Friday, April 27, 2007

Some of the many things I love about Rob

You know, you don't see a lot of door-to-door evangelists lately. I think I know why. They must have run up against people like my husband.

When my husband was agnostic, he had a lot of fun with evangelists who came to his door.

His dog tags said "Druid" and he would ague that Druids were favored by God. After all, how many Druids died in WWII? None! (No practicing Druids were in WWII that he knew of, but that's beside the point, of course...) After other similarly true but statistically insignificant examples, he showed them his potted plant and said he worshipped at the plant and they were welcome to join him. They left quickly and warned all his neighbors.

He also used his dog tags during military survival training. While a "prisoner" in the mock-POW camp, he tried to demand his Geneva convention rights to worship: "Just give me a stone knife and some blue face paint and leave me alone in the woods for a couple of hours. Come on! I'll come back when I'm done. Really, I will. I'll even forgo the virgin." Somehow, the trainers didn't buy it.

They did, however, buy his secret communications routine. Before the training, he and a friend found Tolkein's Elvish dictionary and learned a few phrases. Completely baffled the trainers. They even brought in linguists to try to figure out what they were saying.

Is it any wonder I fell in love with this man?

Ironically, I "converted" him with just seven words: "Want to come with me to Mass?" He came for the love of me and stayed for the love of God.

Tuesday, April 24, 2007

Homeschool Drop Outs!

We're homeschool drop-outs!

Some of you may already know that next year, we're putting the kids in "regular" school--on-base elementary for the littles and Catholic for the older two. We feel the kids need the experience and I can use the break.

Drop out #2 happened yesterday. It started with a last week's temper tantrums by our youngest (we suspect a food allergy) and ended with a failed Latin test. It was only Monday and I was already exhausted and hating the thought of going downstairs to the classroom. I found myself thinking, "Who cares about Latin, anyway?!" We'd spent five years in Virginia and had hardly seen anything aside from Kings Dominion--and that's an amusement park!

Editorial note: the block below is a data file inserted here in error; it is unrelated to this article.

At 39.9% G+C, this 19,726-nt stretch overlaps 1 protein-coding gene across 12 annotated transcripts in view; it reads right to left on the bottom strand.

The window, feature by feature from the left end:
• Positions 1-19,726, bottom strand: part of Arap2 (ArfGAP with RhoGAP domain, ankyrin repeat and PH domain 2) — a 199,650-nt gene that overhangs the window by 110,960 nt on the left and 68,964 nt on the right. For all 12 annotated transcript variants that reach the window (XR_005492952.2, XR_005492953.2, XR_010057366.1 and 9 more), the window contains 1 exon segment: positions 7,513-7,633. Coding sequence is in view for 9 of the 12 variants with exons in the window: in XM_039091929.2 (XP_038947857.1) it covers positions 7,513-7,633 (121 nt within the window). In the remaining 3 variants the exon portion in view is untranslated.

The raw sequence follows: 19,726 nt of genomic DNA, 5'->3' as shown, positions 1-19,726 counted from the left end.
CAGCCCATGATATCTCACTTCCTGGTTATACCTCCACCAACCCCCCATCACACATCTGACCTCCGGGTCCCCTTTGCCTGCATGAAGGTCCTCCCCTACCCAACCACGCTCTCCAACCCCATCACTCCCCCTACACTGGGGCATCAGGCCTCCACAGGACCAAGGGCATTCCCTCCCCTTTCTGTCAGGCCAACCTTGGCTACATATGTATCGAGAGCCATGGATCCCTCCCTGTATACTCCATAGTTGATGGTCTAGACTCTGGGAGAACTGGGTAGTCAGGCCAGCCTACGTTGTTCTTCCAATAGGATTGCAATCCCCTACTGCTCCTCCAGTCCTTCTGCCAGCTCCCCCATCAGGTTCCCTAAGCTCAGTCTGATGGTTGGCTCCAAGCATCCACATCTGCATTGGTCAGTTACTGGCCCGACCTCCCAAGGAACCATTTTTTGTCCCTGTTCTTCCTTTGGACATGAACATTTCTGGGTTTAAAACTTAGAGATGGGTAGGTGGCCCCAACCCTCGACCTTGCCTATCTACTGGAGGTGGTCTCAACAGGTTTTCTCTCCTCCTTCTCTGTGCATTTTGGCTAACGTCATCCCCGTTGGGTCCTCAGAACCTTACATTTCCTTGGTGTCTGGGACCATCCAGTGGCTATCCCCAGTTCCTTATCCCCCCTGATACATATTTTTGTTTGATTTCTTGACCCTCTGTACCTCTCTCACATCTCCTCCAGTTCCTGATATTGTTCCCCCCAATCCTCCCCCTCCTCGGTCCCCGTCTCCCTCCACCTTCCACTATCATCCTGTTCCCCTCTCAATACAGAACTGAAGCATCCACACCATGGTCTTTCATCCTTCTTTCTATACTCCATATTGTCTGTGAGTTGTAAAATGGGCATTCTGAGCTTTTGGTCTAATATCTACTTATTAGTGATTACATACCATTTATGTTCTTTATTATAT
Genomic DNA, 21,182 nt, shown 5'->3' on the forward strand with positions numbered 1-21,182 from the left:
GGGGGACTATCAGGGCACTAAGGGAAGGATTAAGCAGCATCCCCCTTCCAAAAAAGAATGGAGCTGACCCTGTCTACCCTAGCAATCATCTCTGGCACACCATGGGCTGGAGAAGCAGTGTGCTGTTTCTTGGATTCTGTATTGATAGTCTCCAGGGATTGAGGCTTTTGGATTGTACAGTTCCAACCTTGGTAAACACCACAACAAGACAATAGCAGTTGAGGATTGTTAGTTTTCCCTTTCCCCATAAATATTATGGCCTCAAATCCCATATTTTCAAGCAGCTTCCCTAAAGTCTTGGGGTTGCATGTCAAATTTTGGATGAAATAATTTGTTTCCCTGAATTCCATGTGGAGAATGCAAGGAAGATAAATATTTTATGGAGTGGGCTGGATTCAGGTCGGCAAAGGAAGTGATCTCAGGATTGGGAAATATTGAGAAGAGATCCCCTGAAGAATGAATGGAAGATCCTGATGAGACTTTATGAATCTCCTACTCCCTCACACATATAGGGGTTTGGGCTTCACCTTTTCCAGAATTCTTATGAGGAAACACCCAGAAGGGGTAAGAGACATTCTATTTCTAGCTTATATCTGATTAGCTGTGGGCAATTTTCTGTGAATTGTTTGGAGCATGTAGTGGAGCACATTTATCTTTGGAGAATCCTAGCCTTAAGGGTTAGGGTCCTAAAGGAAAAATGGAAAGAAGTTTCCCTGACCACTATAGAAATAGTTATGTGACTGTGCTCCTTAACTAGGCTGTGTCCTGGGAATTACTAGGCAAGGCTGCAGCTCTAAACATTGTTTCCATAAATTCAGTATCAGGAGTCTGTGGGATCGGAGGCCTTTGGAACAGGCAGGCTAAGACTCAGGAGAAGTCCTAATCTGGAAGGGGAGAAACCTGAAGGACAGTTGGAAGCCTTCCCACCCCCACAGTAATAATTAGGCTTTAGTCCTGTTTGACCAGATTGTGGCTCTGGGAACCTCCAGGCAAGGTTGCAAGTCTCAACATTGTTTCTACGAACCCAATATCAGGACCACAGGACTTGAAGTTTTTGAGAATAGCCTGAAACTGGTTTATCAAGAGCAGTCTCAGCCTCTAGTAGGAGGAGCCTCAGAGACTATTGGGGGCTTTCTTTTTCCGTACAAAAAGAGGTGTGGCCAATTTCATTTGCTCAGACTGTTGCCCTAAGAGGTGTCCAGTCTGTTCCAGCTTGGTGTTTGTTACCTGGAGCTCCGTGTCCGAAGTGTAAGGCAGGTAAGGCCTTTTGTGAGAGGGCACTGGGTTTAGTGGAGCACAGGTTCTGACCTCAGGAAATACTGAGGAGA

Even more, I thought about how we'd be ending our school experience: Mom stressed out and yelling about proper semicolon usage, kids thinking they're stupid or lazy because they didn't get a good grade on a test, and an incredible opportunity--living in the center of early American History--unexplored.

And, I thought, the kids actually enjoyed our impromptu short hike along the Fredericksburg battlefield, and we got a new truck with GPS navigation. I didn't have to fear getting lost on the roads; "Tecca" (we named the truck, yes) would tell us where to go.

I pulled the kids into the study and lined them up against the wall. I told them how I hated the way things were going and how I really wanted to have some fun and learn about some new stuff. They agreed they, too, were tired of books and papers and tests. So I gave them the proposition: we'd keep reading Bible, mythology, and history. Liam would continue with reading. Alex and Liam would have flash cards for math facts. Otherwise, we'd learn about something in the area one day, go see it the next and tell Dad about it when we got home. Each child has an assignment--the younger had to give some facts and the older have to give a report (oral or written). But otherwise, the curriculum, the textbooks and the assignments all go out the window.